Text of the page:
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Old 6th Mar 2021, 8:00 am   #1
ianbatty311
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Question Noise in receivers

Hi, folks.

I'm looking for an answer to a mystery.

When I get a radio on the bench and turn it on at maximum volume, I get a certain amount of noise output, let's say 1 milliwatt.

Then, I connect a sign gen and bring the signal up from zero.

I can hear the 400 Hz modulation tone, but I also hear (and measure) an *increase* in the noise level - it can easily get to 10x the noise level with zero signal input.

As I increase the signal level, the tone output increases, and the noise level eventually subsides so that I can get the standard of 20 dB Signal-to-Noise.

This is the puzzle: why does the noise level increase initially? I get why it decreases with stronger signal input, but why is it highest with the weakest signals?

Which radios?

All superhets with good sensitivity, whether it's valve sets (wire antenna or loopstick) or transistor sets (wire antenna or loopstick).

... and I first noticed this back in 1963 testing VHF aircraft receivers in a military-grade screened room.

Yep, all sig gens, too: HP, Advance, Fluke, homebrew, whatever.

Outside interference?

Nup, got my own screened room now that is electrically quiet (really quiet, not a peep from broadcast stations and no electrical interference) for testing.

Any ideas?

Ian
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Old 6th Mar 2021, 9:49 am   #2
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Default Re: Noise in receivers

All radios
All signal generators
Everything with an oscillator inside it.

Why?

Well, the answer is text-book sized. Look up 'phase noise' and 'reciprocal mixing'

I put my short version take on it in the ARRL handbook. It's in the Oscillators and synthesisers chapter in any year after 1995. Much too painful to retype here.

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Old 6th Mar 2021, 9:50 am   #3
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Default Re: Noise in receivers

What you observe is absolutely typical of AM radios. I explain it to myself in a rather hand waving way: When there is no carrier present (your signal generator output turned down to zero) then the noise you hear from the loudspeaker is just one part of the IF noise spectrum beating with another part producing an audible difference signal. These noise parts are independent of each other - ie a random spectrum. When you have a carrier present then what you hear is the sum of the parts still beating with each other AND the carrier beating with the parts. The signals are multiplied together - the detecting diode is a non-linear device - so the audible sound gets louder as you increase the carrier level.

I am certain a text book will explain it all in a proper manner - and probably far more accurately than me!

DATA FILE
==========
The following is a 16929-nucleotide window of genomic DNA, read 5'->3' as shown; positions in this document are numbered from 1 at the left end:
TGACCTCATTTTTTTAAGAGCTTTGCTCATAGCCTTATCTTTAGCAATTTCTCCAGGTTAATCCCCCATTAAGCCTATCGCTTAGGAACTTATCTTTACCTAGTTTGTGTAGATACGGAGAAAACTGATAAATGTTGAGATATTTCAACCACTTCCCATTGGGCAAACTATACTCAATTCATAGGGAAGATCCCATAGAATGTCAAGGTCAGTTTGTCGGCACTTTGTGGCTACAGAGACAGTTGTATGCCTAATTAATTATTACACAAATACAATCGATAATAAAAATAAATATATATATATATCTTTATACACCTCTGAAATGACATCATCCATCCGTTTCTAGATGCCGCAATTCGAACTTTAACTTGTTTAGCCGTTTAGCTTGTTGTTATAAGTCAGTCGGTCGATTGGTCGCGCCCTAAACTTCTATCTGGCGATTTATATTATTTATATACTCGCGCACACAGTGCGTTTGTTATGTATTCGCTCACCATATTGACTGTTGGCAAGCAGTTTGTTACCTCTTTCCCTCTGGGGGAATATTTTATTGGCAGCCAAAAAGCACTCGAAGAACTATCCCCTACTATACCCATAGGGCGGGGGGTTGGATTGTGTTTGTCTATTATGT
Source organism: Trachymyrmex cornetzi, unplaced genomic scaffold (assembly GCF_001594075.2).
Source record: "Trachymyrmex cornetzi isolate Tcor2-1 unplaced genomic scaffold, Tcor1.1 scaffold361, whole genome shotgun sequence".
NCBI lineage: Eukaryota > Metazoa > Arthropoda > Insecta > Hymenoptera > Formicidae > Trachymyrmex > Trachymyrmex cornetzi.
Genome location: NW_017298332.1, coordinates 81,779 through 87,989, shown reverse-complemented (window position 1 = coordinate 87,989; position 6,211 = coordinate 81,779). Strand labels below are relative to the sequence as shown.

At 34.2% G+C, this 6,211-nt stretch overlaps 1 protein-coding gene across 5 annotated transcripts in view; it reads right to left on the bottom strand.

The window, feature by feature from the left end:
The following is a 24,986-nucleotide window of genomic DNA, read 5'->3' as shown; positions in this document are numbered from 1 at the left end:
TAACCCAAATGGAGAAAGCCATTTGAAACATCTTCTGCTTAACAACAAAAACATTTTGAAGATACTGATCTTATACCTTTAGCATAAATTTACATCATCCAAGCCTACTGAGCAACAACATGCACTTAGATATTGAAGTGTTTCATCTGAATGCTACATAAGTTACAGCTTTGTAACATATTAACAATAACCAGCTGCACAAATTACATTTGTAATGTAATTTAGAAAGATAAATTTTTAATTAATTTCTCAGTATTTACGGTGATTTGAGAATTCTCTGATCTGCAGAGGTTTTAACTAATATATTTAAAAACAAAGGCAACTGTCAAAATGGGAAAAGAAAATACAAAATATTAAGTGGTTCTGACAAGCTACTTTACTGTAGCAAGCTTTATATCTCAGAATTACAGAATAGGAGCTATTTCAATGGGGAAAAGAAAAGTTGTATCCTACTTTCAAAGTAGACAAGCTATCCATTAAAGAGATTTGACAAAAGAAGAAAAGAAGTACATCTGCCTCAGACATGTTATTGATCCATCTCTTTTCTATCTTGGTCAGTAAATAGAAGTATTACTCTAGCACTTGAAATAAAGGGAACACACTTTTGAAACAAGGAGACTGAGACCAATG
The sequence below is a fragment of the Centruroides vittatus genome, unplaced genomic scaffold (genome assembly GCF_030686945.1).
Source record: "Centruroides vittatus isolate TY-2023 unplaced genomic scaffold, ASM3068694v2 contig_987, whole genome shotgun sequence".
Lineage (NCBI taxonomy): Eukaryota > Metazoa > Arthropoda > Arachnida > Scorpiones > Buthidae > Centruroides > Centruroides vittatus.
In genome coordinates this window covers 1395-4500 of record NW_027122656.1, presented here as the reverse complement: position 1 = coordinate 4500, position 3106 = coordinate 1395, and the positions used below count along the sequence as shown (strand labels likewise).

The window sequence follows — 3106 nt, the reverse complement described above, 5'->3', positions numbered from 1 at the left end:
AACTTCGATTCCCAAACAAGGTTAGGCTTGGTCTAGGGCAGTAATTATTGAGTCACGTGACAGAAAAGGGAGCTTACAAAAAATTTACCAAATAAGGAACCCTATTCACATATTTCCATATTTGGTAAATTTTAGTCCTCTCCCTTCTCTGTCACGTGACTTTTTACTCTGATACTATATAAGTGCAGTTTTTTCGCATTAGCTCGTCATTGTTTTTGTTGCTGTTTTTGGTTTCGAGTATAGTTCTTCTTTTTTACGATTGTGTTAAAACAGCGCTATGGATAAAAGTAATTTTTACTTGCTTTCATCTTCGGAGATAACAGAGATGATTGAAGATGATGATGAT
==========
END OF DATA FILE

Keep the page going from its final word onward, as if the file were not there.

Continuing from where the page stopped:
Last edited by SteveCG; 6th Mar 2021 at 9:52 am. Reason: my post crossed with Radio_Wrangler's - follow his advice!
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Old 6th Mar 2021, 11:26 am   #4
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Default Re: Noise in receivers

I think the reason the levels appear to decrease after a certain input is reached is possibly due to the action of receiver AGC as the signal gets bigger the rx reduces its gain sounds reasonable to me
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Old 6th Mar 2021, 11:32 am   #5
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Default Re: Noise in receivers

How strange !!!!! I was thinking of posting the identical "mostly" post by Ian.
I have.. somehow..got 4 X FRG 7's in my workshop, that I agreed to look at, as part of buying one for myself.
They all have issues, but mainly the noise increase as you increase the RF level from say 2 uV, again at say... 10 Mhz, as a reference.
I concluded that. either.. as they are 40 years old ish..... it is a common degradation, possibly , alignment...... or. Thats how they are...
I have not had use of these "Wardley loop" types before...so I didnt know what to expect, but as they are all the same, I guess the replies from David and Steve fairly cover it.
Incidentally, one of my ceiling lights (Led) causes RFI, so that was one source. Fortunately the Main Led light is RF quiet, the smaller one is for "boost" if I am tired.
Going back to receivers...is it pointless having a receiver look at < 2uV.. as the background noise... at mine.. is S7, anyway.
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Old 6th Mar 2021, 12:27 pm   #6
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Default Re: Noise in receivers

If you're talking 'classic' AM receivers with diode detectors then one such 'noise rise' effect can be because in the absence of a signal the receiver's internally-generated noise is only able to drive the diode detector part-way up its initial 'knee' of conduction, meaning that the detection process is inefficient and the detected noise-level is low.

When you introduce a carrier the diode is driven further up-the-line from its conduction-threshold and into its linear-conduction portion; the diode is now more-able to detect the receiver's intrinsic noise-component so it appears noisier.

This effect can actually be useful - some old receivers had 'quiet tuning' in which a negative bias was applied to the detector so it remained entirely cut-off in the absence of a carrier (or only a very weak carrier) so effectively muting inter-station noise.
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Old 6th Mar 2021, 12:38 pm   #7
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Default Re: Noise in receivers

Quote:
Originally Posted by kellymarie View Post